I am currently writing to you from the airport, on my way to Los Angeles on a trip gifted to me by my own independence and freedom— independence and freedom that was not in my realm of thinking at this time exactly one year ago. This time last year, the only freedom familiar to me was the one wheelchair outing I had each day, when I could explore the one narrow hallway of the Eating Disorder Assessment unit at the Children’s Hospital of Philadelphia. At eighteen years old, an age of newfound self-determination, I traded in my life at the University of Vermont to make my health a priority. This would be a journey of pain, grief, and fear. But it would also be a story of grit, determination, overcoming, and the discovery of my voice. My journey to recovery, over the course of this past year, is a story celebrating life. Today marks the day of my re-birthday— the day I decided to start living again.
This time last year, I woke up to my first morning at the hospital— a morning filled with complete unknown. Despite this unsettling feeling, a wave of relief blanketed me. I no longer had to suffer silently from an illness that controlled me for six years of my life. For the first time in years, I felt comfort in admitting that I was in need of help. I could no longer deny the reality that this disorder was consuming me. I was desperate to know how it felt to be alive again.
With each passing day during my two week hospital stay, I had to make the decision to fight for my life or succumb to an illness that had overpowered me for years. This disorder convinced me that ignoring the food on my plate and exercising to oblivion would be a source of control in an ever-changing, unpredictable world. Each day, I had to confront the domineering voice of my eating disorder and decide to either allow it to govern my existence or combat its stringent, unrealistic rules: only eat foods with nutritional value, leanness is success, the same foods must be eaten everyday to ensure stability, subside cravings with your will to maintain absolute control in your life. This disorder had a sealed grip on my mind for years, always lulling me back if I strayed away from its dictation for a moment. And I was tired. I was tired by the rules I had to abide by everyday without failure. I was exhausted because I had not slept during my six week stay at the University of Vermont—I could not sleep out of the fear that I would not wake up the next morning. This was the moment I reached rock bottom. Sleep should be a time rest, not anxiety and fear. I was willing to fight for the beautiful simplicities of life: being able to sleep soundly, walking up a flight of stairs without a risk for dizziness, enjoying a meal with my loved ones without argument, making a decision that did not require having to consider my health beforehand, grabbing dinner with friends without crippling worry or extensive preplanning, or numbing my emotions to preserve my seemingly perfect image.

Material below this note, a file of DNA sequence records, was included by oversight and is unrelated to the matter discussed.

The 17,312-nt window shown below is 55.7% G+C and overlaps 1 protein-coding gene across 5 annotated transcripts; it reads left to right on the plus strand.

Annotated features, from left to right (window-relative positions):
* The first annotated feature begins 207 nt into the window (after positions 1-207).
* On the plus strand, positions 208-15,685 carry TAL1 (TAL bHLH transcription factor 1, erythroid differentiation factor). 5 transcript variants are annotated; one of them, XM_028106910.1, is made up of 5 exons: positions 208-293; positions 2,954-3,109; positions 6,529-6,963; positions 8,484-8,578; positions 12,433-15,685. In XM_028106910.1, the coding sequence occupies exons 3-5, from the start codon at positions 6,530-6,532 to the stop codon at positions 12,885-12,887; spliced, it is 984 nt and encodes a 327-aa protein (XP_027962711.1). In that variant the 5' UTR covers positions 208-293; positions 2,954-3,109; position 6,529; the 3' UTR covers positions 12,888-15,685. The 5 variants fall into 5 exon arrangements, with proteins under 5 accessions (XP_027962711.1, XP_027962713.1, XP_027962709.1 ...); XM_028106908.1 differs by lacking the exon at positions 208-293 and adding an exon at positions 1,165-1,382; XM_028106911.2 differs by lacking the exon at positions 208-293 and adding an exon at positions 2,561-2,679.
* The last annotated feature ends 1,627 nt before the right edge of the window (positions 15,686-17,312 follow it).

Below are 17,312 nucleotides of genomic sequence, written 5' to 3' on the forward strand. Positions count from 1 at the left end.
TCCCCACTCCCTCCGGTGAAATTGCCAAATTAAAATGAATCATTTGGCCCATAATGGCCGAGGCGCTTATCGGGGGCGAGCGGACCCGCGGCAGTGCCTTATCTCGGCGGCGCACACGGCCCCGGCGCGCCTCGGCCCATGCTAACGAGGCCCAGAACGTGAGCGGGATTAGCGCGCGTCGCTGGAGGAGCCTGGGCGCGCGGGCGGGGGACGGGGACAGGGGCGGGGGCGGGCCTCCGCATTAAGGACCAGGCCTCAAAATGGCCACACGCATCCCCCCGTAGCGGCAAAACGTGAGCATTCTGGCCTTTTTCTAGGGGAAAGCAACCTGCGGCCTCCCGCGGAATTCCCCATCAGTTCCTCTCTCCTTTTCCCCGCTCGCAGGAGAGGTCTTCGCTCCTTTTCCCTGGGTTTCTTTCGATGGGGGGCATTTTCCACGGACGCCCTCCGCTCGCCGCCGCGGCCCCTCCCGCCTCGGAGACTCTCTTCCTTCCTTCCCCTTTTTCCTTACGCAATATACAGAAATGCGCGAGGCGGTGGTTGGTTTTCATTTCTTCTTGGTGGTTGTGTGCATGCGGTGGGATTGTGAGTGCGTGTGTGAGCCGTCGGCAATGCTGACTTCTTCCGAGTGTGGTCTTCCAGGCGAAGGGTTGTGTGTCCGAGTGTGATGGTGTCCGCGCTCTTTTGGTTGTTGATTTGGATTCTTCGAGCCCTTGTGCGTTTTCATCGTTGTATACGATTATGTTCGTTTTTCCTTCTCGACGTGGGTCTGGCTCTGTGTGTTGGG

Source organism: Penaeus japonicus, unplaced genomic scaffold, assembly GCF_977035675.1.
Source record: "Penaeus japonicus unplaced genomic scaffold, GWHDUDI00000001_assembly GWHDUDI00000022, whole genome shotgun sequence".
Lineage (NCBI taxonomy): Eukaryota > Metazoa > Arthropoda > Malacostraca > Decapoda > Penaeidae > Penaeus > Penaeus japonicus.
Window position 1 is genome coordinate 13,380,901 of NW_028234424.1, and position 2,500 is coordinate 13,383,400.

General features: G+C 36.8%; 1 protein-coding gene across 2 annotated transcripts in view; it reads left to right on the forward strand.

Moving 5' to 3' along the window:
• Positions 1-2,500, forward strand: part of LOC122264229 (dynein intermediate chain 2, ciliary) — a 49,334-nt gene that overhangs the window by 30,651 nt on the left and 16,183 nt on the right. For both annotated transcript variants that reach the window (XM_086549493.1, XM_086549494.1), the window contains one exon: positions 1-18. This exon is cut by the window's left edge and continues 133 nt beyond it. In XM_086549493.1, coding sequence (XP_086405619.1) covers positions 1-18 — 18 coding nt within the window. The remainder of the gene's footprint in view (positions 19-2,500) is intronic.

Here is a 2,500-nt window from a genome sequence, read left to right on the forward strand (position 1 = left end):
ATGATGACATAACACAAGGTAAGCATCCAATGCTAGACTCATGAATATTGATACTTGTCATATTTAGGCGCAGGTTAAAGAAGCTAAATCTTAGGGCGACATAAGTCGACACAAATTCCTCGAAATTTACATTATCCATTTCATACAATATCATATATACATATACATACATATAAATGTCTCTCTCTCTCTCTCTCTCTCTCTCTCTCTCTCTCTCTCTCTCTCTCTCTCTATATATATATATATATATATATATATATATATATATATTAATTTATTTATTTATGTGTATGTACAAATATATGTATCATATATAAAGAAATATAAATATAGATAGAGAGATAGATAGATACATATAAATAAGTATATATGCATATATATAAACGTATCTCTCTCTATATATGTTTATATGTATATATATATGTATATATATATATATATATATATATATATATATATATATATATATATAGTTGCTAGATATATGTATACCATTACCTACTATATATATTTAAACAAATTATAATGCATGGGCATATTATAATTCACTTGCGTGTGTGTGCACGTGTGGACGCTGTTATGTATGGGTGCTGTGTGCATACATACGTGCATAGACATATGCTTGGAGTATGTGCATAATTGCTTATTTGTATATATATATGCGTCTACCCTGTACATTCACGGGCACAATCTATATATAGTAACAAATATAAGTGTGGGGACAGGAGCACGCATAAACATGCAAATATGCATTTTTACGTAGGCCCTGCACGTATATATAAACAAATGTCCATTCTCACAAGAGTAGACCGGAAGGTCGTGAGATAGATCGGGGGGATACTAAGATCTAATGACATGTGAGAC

Each day, every hazard in my brain sounded, alerting me to revert to the comfort of my habits, and everyday, I had to search within the deepest trenches of myself to find the strength to resist these thoughts. Although the amount food continued to pile onto my plates each day, my hope for a more fulfilling life beyond the hospital walls persisted. Each day I had to confront the frightening question, “Who will I be once I conquer this disorder?” For years, having this illness constituted my identity, and now, with a body that was unrecognizable to me and a disheartening amount of confidence, I had to discover the aspects of myself that defined me as me.
To my loved ones, my closest friends, the family that I met during my stay at CHOP, and the incredible medical team that has guided me throughout my recovery inside and outside of the hospital walls: thank you for reintroducing me to the beauty of life. Without your persistent faith in my ability to conquer this all-consuming disorder, I would have never experienced the unparalleled feeling of having a restful night of sleep. I would have never been able to climb a flight of stairs without a foggy head, or sit down to an enjoyable dinner with my family. I would have never allowed myself to savor the taste of a meal, or grab dinner with a friend without being burdened by guilt. I would have never been introduced to strength training, which has allowed me to accept my newfound strength rather than suppress it. I would have never confidently returned to college. I would have never started my college career at Temple University with an open-mind. The voice that governed me since I was just twelve years old was strong, but with your help, I proved to be stronger.
To those who have followed my journey to recovery through my words: thank you for giving me a voice. Thank you for reading about a disorder shrouded in the dark that is in desperate need of recognition. Thank you for holding space for me and recognizing my recovery journey as something to be commended rather than dismissed. Thank you for recognizing that enduring an eating disorder has contributed to the grand story of my life, but does not constitute the entirety of my story. From the bottom of my heart, thank you for celebrating my victories and acknowledging my setbacks. This is a story that will continue as I embrace every new adventure of life.
From this moment forward, October fifth of every year will mark my re-birthday, the day I made the decision to make myself a priority, accept the challenges accompanied with recovery, and move forward with tenacity. This time last year, I admitted to needing help, I confessed to needing support, and a life of self-sufficiency followed. Today I am happiest I have ever been. I am healthy. I am living a life of abundance rather than living in a deficit. Today, I have never felt more alive.